Vincent Canby of The New York Times wrote, "Though there are action sequences in 'Telefon,' they are never sustained, and the screenplay only occasionally comes up with witty substitutes for the missing plausibility. However, to describe 'Telefon' as synthetic is to take it more seriously than it's taken by anyone connected with it." Arthur D. Murphy of Variety called the film "pleasant escapism" with a story that "runs its interesting if predictable course until fadeout romantic clinch as the stars tell their respective employers to let them live in peace somewhere nice and idyllic, which by this time is really asking too much of audiences." Gene Siskel of the Chicago Tribune gave the film 3 stars out of 4 and wrote that it "is by no means a great picture — just solid action held together by a string of explosions. In other words, it's a good movie to eat popcorn by." Kevin Thomas of the Los Angeles Times called the film "a sleek diversion that hasn't much more to it than a routine TV movie." Gary Arnold of The Washington Post stated, "The real problem is that the filmmakers lay out this story blueprint so doggedly that the audience is invariably 25 pages of expository chitchat ahead of them. Following 'Telefon' is about as thrilling as being kept on hold for the better part of the day." Richard Combs of The Monthly Film Bulletin wrote, "This dismal attempt to ring some changes in the spy genre—the protagonist is a KGB agent, his mission is to preserve East-West cordiality—is fatally undercut both by its surprisingly lukewarm plot and unengaged characters and by the fact that its updating is already out of date, Russian-American détente having sprung many leaks."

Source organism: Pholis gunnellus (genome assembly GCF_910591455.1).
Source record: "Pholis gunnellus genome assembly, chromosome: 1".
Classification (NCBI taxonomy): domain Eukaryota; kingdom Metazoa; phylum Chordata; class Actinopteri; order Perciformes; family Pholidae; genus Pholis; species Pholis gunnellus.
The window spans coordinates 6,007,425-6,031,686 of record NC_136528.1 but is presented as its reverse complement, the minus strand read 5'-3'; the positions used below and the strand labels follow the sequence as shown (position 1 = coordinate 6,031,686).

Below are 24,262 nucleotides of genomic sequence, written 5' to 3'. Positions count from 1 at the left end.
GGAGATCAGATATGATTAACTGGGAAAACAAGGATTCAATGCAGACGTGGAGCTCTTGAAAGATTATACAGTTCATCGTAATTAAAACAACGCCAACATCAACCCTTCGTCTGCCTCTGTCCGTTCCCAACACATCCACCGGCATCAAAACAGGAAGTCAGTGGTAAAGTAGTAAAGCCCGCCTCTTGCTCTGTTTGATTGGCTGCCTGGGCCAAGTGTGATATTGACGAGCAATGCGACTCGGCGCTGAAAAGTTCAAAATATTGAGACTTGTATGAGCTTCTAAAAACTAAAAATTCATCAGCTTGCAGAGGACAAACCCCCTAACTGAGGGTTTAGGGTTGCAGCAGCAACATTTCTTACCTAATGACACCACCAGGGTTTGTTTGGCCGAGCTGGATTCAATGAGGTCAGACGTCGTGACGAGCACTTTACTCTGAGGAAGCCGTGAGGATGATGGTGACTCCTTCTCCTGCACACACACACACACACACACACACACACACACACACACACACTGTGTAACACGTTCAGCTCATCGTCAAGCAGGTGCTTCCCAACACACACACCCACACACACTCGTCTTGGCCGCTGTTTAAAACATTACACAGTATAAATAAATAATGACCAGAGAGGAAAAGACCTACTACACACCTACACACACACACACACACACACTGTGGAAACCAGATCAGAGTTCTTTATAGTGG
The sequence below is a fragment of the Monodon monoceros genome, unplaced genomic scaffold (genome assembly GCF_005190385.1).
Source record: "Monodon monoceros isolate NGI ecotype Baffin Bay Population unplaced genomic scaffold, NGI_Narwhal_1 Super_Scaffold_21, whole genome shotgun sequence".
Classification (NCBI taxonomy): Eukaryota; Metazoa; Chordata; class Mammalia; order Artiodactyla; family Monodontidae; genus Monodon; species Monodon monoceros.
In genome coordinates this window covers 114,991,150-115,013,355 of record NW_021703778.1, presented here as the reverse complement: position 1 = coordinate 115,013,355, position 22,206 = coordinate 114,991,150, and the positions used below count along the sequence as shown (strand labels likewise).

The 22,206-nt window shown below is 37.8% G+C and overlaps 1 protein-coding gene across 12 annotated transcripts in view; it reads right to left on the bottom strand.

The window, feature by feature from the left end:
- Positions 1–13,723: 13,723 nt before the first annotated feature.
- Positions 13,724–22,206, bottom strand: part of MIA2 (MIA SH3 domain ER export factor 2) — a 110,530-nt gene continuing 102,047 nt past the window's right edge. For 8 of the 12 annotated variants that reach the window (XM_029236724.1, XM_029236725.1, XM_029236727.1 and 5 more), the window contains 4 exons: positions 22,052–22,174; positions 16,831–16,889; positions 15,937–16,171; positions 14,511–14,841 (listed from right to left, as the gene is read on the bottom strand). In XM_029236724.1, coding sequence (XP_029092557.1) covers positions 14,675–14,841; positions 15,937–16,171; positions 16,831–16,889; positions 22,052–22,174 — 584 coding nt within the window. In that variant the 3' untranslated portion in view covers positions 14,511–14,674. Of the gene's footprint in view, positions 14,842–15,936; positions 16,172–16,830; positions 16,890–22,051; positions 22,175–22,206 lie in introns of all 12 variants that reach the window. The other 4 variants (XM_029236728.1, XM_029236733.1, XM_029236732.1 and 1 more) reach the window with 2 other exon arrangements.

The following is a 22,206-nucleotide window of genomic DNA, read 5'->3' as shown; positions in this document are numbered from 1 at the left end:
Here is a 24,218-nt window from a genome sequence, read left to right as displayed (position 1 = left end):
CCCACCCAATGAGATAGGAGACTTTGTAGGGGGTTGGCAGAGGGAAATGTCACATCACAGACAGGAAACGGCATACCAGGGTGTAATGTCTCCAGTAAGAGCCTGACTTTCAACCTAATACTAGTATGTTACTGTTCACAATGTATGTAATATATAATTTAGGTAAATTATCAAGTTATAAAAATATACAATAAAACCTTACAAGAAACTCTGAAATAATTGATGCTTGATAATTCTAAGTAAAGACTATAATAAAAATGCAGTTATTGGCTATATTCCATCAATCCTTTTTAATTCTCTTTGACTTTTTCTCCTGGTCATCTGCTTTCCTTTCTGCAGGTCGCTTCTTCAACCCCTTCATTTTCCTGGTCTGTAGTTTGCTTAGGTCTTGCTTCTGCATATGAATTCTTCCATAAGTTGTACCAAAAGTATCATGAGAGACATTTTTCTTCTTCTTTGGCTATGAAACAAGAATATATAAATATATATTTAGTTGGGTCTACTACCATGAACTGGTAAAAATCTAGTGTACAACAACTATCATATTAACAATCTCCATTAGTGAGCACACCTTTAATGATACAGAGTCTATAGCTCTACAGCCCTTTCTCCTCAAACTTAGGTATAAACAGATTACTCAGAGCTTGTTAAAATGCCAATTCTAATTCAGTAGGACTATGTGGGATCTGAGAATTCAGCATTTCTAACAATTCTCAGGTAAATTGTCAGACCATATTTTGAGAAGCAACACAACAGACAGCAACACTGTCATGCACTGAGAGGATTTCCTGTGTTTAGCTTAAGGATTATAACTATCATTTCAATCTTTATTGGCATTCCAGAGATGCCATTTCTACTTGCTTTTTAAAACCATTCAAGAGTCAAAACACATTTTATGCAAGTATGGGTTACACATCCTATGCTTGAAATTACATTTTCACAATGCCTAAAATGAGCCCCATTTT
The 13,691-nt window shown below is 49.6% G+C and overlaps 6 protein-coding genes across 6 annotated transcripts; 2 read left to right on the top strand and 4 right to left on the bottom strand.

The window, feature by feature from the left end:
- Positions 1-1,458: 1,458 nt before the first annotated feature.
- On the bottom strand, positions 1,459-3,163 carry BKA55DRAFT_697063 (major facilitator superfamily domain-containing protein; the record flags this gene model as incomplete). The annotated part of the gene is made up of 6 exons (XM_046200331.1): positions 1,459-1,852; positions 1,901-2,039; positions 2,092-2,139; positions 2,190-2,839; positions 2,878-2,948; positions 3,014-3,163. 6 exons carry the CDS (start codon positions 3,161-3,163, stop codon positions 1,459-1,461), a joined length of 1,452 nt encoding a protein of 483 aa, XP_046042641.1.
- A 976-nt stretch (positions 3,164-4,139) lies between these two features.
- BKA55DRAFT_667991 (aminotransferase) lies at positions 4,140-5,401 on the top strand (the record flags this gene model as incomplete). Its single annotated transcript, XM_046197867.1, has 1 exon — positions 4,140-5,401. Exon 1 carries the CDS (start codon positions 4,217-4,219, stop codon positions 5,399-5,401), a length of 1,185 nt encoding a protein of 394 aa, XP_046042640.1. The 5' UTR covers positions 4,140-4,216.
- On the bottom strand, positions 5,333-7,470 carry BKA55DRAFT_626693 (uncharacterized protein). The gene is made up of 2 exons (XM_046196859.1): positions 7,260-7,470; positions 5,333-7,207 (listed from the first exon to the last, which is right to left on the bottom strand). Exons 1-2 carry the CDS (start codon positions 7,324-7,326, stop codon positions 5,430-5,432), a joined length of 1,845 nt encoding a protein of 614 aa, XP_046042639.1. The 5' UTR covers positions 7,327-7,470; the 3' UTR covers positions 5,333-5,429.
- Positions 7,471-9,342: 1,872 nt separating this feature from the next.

"It was a typical Siegel film," Siegel said later. "It made absolutely no sense. I did the film because basically I'm a whore."
- The Manchurian Candidate
- The Simultaneous Man
- The Naked Gun: From the Files of Police Squad!, a comedy film whose plot borrows heavily from Telefon
- Salt, a 2010 action film starring Angelina Jolie about Russian sleeper agents
- Assassinations in fiction
- Conspiracy thriller
- Homeland (TV series)
- Variety film review; December 14, 1977, page 12.
- 'Telefon' Will Be Filmed by MGM Los Angeles Times 25 Oct 1974: g22.
- News of the Screen: Jane Fonda Busy With 4 Projects A Time to Die' To Be Dramatized M-G-M Buys Rights To Espionage Book By A. H. WEILER. New York Times 27 Oct 1974: 63.
- Criminals At Large By NEWGATE CALLENDAR. New York Times 13 Apr 1975: 272.
- "Interview with Peter Hyams Part One". Money Into Light. August 2016.
- Bettencourt p 1
- FILM CLIPS: 'Telefon' to Link Bronson, Siegel Kilday, Gregg. Los Angeles Times 30 Aug 1976: f7.
- Movies: Reacting to a Ringing Sensation in 'Telefon' Mills, Bart. Los Angeles Times 19 June 1977: n12.
- Run silent, run deep Mills, Bart. Chicago Tribune 28 Aug 1977: h24.
- Jeff Bridges Piling Up Credits Lee, Grant. Los Angeles Times 14 Feb 1977: d9.
- Siegel, Don (1993). A Siegel Film. Faber & Faber. pp. 419–433. ISBN 0-571-16270-3.
- Saarikoski, Tuula. Ikonen, Ansa: Tähtiaika (in Finnish). Helsinki: Weilin+Göös. p. 19. ISBN 951-35223-1-8.
- Canby, Vincent (December 17, 1977). "'Telefon': Spies With Ants in Pants". The New York Times. 19.
- Murphy, Arthur D. (December 14, 1977). "Film Reviews: Telefon". Variety. 12.
- Siskel, Gene (December 23, 1977). "'Telefon' rings true as a spy action thriller". Chicago Tribune. Section 2, p. 2.
- Thomas, Kevin (December 16, 1977). "'Telefon' Less Than Meets the Eye". Los Angeles Times. Part IV, p. 25.
- Arnold, Gary (December 17, 1977). "'Telefon': Dialing for Spies". The Washington Post. D7.
- Combs, Richard (March 1978). "Telefon". The Monthly Film Bulletin. 45 (530): 55.
- DIRECTOR SIEGEL IN RETROSPECTIVE: SIEGEL RETROSPECTIVE Desser, David; McGLYNN, DON. Los Angeles Times 26 Oct 1980: o39.
- "Telefon". Rotten Tomatoes. Retrieved May 22, 2019.
- Bettencourt, Scott. "Telefon" (PDF). Film Score Monthly.